Photo by Bruce Taubert

Spring has sprung at the Riparian Preserve at Water Ranch in Gilbert (location #20 in the Wild in Arizona: Photographing Arizona’s Wildlife guidebook).  The bad news is that most of the Northern migrants have left with the exception of some very photogenic ducks (green-winged teal, cinnamon teal, shovelers), dowitchers, and least sand pipers.  The good news is the black-necked stilts and American avocets are getting into their breeding garb and beginning to stake out territories.

Most years, the Riparian Preserve at Water Ranch is possibly the best place in Arizona to photograph breeding stilts and avocets.  From my trip to the ranch on March 19th, this year should be great. I observed in excess of 40 avocets and a like number of stilts. The avocets were about half way to their full breeding plumage and doing a little practice sexual behavior.

On the 19th, most of the birds were at ponds 1, 6, and 7.  The black-necked stilts at pond 6 were especially photogenic allowing me to approach within 30 feet.  The avocets were a little more shy but could be accessed with a 400 mm or greater lens.

During March, April, and May the stilts and avocets will be breeding, nesting, and beginning to take care of their young.  Mornings are best and the light is good until about 9 a. m.  Get there early for the best opportunities.  As the day progresses the wind picks up and chances for reflective water decreases.

–Bruce

Photo by Bruce Taubert

Photo by Bruce Taubert

Hesperaloe bloom. Photo by Colleen Miniuk-Sperry

Paul and I spent the past two weekends at the Boyce Thompson Arboretum teaching our annual “Wild about Wildflowers…and Macro Photography” workshops. A huge THANKS to all who attended and treated us to so much beauty through their own lenses. Lots of good laughs too!

At the arboretum, the Demonstration Garden has the best set of blooms so far, as the perennials like penstemon, coral aloe, Godding verbena, mescal bean (which you have to smell…smells like grape soda!), and a variety of barrel cactus are starting to show their beautiful colors. The Cactus Garden is also coming along, but will display a stronger cactus bloom in the next few weeks. There, we spotted desert marigolds, spiderwort, and even a couple of Mexican gold poppies, lupine, and globemallow.

It’s no surprise that we’re seeing a lack of annuals based on the lack of rain we’ve had this winter. Perennials, however, are showing how they are less affected by low precipitation and will likely continue to bloom over the next several weeks. Places like Boyce Thompson Arboretum, Desert Botanical Gardens, Tohono Chul, and Tucson Botanical Gardens will offer plenty of wildflower photography opportunities as spring turns into summer in the desert.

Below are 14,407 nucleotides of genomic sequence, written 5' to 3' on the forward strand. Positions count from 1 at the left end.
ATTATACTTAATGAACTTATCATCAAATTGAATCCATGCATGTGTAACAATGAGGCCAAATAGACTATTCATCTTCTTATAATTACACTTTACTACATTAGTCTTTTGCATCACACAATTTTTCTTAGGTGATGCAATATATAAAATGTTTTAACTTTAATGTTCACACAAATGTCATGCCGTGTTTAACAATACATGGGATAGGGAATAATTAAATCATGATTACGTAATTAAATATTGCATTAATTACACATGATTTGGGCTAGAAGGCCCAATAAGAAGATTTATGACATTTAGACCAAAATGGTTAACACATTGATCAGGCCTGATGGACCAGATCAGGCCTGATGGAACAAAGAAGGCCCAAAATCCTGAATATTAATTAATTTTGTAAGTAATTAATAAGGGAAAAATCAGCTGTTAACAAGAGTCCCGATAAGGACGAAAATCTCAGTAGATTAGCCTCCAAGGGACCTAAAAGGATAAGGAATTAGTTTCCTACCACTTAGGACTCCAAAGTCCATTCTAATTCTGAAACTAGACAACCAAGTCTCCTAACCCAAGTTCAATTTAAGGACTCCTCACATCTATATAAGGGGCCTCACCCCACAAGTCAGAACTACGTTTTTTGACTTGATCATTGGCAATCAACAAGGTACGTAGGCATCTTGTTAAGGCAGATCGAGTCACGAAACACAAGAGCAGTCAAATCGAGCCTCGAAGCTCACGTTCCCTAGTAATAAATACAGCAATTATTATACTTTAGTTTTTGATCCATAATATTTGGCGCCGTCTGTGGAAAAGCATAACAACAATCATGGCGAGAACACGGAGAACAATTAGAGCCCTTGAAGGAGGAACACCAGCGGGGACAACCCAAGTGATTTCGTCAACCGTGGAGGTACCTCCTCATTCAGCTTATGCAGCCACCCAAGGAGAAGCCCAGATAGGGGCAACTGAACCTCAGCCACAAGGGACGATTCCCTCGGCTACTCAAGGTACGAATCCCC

Near Gonsalez Pass to the west of Boyce Thompson Arboretum, the ocotillo are greening up, and small splashes of color from fairy duster, lupine, and brittlebush dot the desert landscape. Silly Mountain looks brown and burned out–not sure if even the normally reliable brittlebush bloom will happen here this year…

While Paul and I have been busy teaching, we’ve heard rumors of roadside flowers along Highway 60 south of Wickenburg and brittlebush off of Highway 17 north of Anthem. Also, there are reports of several locations in Tucson in bloom per this recently published article: http://tucson.com/thisistucson/5best/tucson-is-blooming-insta-worthy-spots-to-stop-and-smell/article_76700fd0-3132-11e8-b19c-9bd1681345bf.html.

Let us know what you’ve seen out in your wildflower explorations!

I wish I had better news but the rains came a little to late this year still some roadside brittle bush between Yuma and Tucson with some small displays in Organ Pipe Cactus National Park and Tucson’s Pima Canyon. Also poppies at 10% and probably at peak bloom for Catalina State Park. Creosote and other bushes are showing but small. The ocotillo is budding and should show in a few weeks. I did find one pincushion bloom in the Sonoran Desert National Monument. Beavertail cactus are starting to show near the Colorado River. Desert Botanical Gardens and Boyce Thompson Arboretum are both showing some color. We should have an OK cactus and tree bloom in the deserts in a month.

We still have a few spaces left in our “Wild About Wildflowers” photography workshop on March 24-25 at the Boyce Thompson Arboretum. Come polish your skills and learn some new tips and tricks for flower and macro photography! Learn more and register at http://cms-photo.com/Workshops/2018Wildflowers.

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